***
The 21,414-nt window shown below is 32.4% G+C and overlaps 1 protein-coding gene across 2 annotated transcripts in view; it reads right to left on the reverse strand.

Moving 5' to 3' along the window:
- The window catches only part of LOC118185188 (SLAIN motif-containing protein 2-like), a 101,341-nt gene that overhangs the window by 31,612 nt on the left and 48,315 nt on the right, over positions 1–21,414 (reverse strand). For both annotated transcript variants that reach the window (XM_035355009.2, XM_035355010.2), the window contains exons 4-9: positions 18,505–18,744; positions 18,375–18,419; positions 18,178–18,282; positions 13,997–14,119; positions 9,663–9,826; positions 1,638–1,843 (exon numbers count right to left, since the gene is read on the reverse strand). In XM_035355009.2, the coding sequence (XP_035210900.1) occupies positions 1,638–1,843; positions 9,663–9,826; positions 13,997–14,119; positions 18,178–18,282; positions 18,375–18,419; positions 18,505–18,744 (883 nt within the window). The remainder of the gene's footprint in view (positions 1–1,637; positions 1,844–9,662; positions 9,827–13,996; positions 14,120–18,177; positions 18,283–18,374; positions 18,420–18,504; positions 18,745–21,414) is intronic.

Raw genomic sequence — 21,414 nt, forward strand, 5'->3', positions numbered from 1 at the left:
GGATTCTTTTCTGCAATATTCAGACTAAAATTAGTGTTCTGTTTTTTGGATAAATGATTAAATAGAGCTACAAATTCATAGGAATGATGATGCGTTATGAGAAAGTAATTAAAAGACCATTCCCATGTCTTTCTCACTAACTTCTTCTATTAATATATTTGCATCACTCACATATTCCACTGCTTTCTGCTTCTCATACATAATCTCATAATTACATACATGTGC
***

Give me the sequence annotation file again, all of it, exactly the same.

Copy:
The 21,414-nt window shown below is 32.4% G+C and overlaps 1 protein-coding gene across 2 annotated transcripts in view; it reads right to left on the reverse strand.

Moving 5' to 3' along the window:
- The window catches only part of LOC118185188 (SLAIN motif-containing protein 2-like), a 101,341-nt gene that overhangs the window by 31,612 nt on the left and 48,315 nt on the right, over positions 1–21,414 (reverse strand). For both annotated transcript variants that reach the window (XM_035355009.2, XM_035355010.2), the window contains exons 4-9: positions 18,505–18,744; positions 18,375–18,419; positions 18,178–18,282; positions 13,997–14,119; positions 9,663–9,826; positions 1,638–1,843 (exon numbers count right to left, since the gene is read on the reverse strand). In XM_035355009.2, the coding sequence (XP_035210900.1) occupies positions 1,638–1,843; positions 9,663–9,826; positions 13,997–14,119; positions 18,178–18,282; positions 18,375–18,419; positions 18,505–18,744 (883 nt within the window). The remainder of the gene's footprint in view (positions 1–1,637; positions 1,844–9,662; positions 9,827–13,996; positions 14,120–18,177; positions 18,283–18,374; positions 18,420–18,504; positions 18,745–21,414) is intronic.

Raw genomic sequence — 21,414 nt, forward strand, 5'->3', positions numbered from 1 at the left:
GGATTCTTTTCTGCAATATTCAGACTAAAATTAGTGTTCTGTTTTTTGGATAAATGATTAAATAGAGCTACAAATTCATAGGAATGATGATGCGTTATGAGAAAGTAATTAAAAGACCATTCCCATGTCTTTCTCACTAACTTCTTCTATTAATATATTTGCATCACTCACATATTCCACTGCTTTCTGCTTCTCATACATAATCTCATAATTACATACATGTGC